Dawn Black

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Dawn Black
DawnBlack2011.PNG
Leader of the Opposition in the Legislative Assembly of British Columbia
In office
January 19, 2011 – April 17, 2011
Preceded by Carole James
Succeeded by Adrian Dix
MLA for New Westminster
In office
2009–2013
Preceded by Chuck Puchmayr
Succeeded by Judy Darcy
Member of the Canadian Parliament
for New Westminster—Coquitlam
In office
April 3, 2006 – April 13, 2009
Preceded by Paul Forseth
Succeeded by Fin Donnelly
Member of the Canadian Parliament
for New Westminster—Burnaby
In office
1988–1993
Preceded by first member
Succeeded by Paul Forseth
Personal details
Born Dawn Whitty
(1943-04-01) April 1, 1943 (age 71)
Vancouver, British Columbia
Political party New Democratic Party
Spouse(s) Peter James Black
Residence New Westminster, British Columbia
Profession Executive assistant
Religion Anglican

Dawn Black (born April 1, 1943) is a politician in British Columbia, Canada.

Born Dawn Whitty, Black became involved in politics from a young age, she became an assistant to New Democratic Party Member of Parliament Pauline Jewett.

Member of Parliament[edit]

She was elected as the MP for New Westminster—Burnaby in the 1988 federal election, succeeding the retiring Jewett. As an MP, one of her most notable achievements was proposing a private members bill that made December 6, the anniversary of the Montreal Massacre, a permanent day of remembrance and action against violence against women. She also led the opposition to the Tories' anti-abortion measure and proposed an anti-stalking measure, which was later adopted by Parliament.

Elections[edit]

In the 1993 election, she lost her seat to Reform Party candidate Paul Forseth. She lost to him again in the 1997 election, but defeated Forseth in the 2006 election. Black was the NDP's defence critic.

Afghan issues[edit]

On April 5, 2006, during the first question period of the 39th Parliament Black asked Gordon O'Connor, then Minister of National Defence, to renegotiate the prisoner transfer agreement with the Afghan government. O'Connor refused saying "Mr. Speaker, we have no intention of redrafting the agreement. The Red Cross and the Red Crescent are charged with ensuring that prisoners are not abused. There is nothing in the agreement that prevents Canada from determining the fate of prisoners so there is no need to make any change in the agreement." [1]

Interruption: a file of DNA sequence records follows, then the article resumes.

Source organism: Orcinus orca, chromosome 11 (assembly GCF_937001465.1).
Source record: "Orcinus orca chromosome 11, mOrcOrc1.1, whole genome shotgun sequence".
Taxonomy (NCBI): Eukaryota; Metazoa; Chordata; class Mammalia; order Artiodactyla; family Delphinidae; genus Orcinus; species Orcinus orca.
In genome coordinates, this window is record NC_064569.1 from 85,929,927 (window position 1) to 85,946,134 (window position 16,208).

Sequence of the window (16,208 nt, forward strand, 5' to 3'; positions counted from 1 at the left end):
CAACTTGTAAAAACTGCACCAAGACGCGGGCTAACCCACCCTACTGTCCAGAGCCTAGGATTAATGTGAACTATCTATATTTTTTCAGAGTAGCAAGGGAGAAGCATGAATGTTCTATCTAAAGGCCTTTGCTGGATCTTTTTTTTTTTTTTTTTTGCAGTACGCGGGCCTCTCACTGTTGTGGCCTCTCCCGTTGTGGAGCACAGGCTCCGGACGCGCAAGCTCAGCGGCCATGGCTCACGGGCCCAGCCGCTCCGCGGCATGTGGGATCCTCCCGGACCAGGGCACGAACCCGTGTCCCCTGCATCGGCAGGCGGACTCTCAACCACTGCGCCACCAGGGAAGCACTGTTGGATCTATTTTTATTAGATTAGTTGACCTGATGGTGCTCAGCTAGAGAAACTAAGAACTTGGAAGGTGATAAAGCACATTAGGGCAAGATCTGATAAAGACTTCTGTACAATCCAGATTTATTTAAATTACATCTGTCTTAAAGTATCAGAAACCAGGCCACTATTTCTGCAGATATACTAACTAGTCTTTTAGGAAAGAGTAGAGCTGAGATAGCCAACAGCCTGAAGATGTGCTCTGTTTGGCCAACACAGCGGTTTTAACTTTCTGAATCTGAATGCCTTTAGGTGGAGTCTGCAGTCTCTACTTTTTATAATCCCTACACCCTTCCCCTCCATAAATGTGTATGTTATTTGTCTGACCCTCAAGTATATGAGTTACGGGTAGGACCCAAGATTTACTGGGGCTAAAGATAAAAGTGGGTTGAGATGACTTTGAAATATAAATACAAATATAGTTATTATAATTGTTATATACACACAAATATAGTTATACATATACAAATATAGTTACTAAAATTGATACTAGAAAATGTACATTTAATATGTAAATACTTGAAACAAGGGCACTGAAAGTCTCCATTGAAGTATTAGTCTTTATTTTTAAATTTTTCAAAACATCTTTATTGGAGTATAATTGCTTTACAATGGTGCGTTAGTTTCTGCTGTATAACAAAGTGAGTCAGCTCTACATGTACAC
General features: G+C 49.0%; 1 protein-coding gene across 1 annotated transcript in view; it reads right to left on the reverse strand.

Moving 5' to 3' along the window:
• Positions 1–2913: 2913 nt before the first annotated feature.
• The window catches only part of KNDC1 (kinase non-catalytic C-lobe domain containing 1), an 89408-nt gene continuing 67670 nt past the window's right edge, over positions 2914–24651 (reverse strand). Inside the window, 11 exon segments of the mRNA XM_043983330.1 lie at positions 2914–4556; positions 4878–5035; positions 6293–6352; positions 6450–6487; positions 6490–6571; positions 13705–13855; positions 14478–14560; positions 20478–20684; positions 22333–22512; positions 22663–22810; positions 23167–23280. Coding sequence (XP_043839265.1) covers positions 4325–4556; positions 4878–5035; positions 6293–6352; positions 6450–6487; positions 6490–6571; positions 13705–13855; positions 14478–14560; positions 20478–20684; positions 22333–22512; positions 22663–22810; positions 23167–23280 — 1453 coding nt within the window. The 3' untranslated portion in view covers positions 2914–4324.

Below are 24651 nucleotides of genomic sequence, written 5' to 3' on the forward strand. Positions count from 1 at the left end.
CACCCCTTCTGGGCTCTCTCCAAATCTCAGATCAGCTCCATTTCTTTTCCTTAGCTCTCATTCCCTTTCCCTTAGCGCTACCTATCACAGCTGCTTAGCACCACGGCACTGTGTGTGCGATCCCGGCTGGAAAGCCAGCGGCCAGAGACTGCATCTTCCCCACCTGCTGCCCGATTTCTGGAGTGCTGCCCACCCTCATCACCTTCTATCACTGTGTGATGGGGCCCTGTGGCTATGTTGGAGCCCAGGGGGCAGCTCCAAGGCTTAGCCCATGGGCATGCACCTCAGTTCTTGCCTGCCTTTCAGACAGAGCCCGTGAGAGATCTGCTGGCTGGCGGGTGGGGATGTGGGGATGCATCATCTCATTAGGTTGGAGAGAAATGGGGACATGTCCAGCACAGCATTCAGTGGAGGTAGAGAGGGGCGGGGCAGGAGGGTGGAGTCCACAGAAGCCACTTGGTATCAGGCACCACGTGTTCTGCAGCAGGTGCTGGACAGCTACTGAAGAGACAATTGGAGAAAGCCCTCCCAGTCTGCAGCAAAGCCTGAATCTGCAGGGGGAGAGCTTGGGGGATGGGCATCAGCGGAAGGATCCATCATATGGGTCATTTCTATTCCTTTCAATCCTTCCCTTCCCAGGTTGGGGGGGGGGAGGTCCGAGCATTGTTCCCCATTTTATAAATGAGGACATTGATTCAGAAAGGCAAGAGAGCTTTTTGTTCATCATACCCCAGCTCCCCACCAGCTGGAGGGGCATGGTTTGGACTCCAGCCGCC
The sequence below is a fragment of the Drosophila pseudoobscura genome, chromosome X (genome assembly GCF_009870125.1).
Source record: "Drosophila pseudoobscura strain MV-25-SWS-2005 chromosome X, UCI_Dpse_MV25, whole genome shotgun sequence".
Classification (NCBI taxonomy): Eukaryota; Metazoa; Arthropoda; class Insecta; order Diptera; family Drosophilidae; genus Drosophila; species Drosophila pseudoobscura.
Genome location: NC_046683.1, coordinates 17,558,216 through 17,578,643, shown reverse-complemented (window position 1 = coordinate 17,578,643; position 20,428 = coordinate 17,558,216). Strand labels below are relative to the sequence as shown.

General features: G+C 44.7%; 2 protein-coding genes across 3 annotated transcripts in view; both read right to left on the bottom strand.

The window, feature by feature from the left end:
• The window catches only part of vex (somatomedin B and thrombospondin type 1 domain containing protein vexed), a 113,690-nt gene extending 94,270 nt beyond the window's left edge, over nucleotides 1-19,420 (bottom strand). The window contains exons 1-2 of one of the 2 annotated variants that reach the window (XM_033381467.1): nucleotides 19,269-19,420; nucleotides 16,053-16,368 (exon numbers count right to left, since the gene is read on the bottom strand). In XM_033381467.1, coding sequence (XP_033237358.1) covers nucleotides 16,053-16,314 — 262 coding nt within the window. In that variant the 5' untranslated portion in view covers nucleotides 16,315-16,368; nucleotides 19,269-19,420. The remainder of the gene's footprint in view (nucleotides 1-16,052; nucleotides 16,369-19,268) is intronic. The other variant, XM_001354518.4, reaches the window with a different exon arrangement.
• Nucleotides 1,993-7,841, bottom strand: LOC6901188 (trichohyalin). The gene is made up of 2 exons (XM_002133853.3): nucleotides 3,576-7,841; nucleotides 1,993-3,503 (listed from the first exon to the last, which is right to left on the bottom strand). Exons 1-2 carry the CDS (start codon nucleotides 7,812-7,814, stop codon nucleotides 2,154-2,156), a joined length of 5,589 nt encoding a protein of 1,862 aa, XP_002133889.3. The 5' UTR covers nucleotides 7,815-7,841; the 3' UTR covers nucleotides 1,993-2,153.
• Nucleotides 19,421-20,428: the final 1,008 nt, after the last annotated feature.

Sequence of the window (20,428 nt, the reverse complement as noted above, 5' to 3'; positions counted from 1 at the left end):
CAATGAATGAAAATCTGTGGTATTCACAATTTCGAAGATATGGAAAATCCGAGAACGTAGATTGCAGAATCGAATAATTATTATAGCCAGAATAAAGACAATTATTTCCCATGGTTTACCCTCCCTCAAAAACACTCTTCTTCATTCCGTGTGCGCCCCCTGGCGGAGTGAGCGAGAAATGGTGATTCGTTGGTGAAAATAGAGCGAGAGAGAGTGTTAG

Black was prominent on the issue, which eventually saw the resignation of Gordon O'Connor and the negotiation of a new transfer agreement.

Move to provincial politics[edit]

In March 2009 she announced she would step down as MP in order to run for the BC NDP in the upcoming BC provincial election, aiming to succeed ailing NDP MLA Chuck Puchmayr in New Westminster.[2] She stated she would remain in federal office long enough to draft a private member's bill restricting the use of civilian armoured vehicles, a significant issue in a city dealing with gang violence.[3] Following her departure from federal politics, she was handily elected to the BC Legislature.[4]

Interim Leader of the BC NDP[edit]

Black was unanimously nominated by the provincial caucus to be the interim leader of the BC NDP on January 19, 2011. The Provincial Council ratified the decision one day later. NDP President Moe Sihota said “With Dawn’s record of service as an elected official and her deep roots within the party, she’s the right choice to lead the party and the caucus before the new leader takes on”.[5]

Black said after the nomination: "I've done a lot of tough things in my life - I've travelled to Afghanistan...The challenge is to prove to British Columbians that we're working together. Everybody made a commitment today to expose the broken promises of the Liberal government."[6]

References[edit]

External links[edit]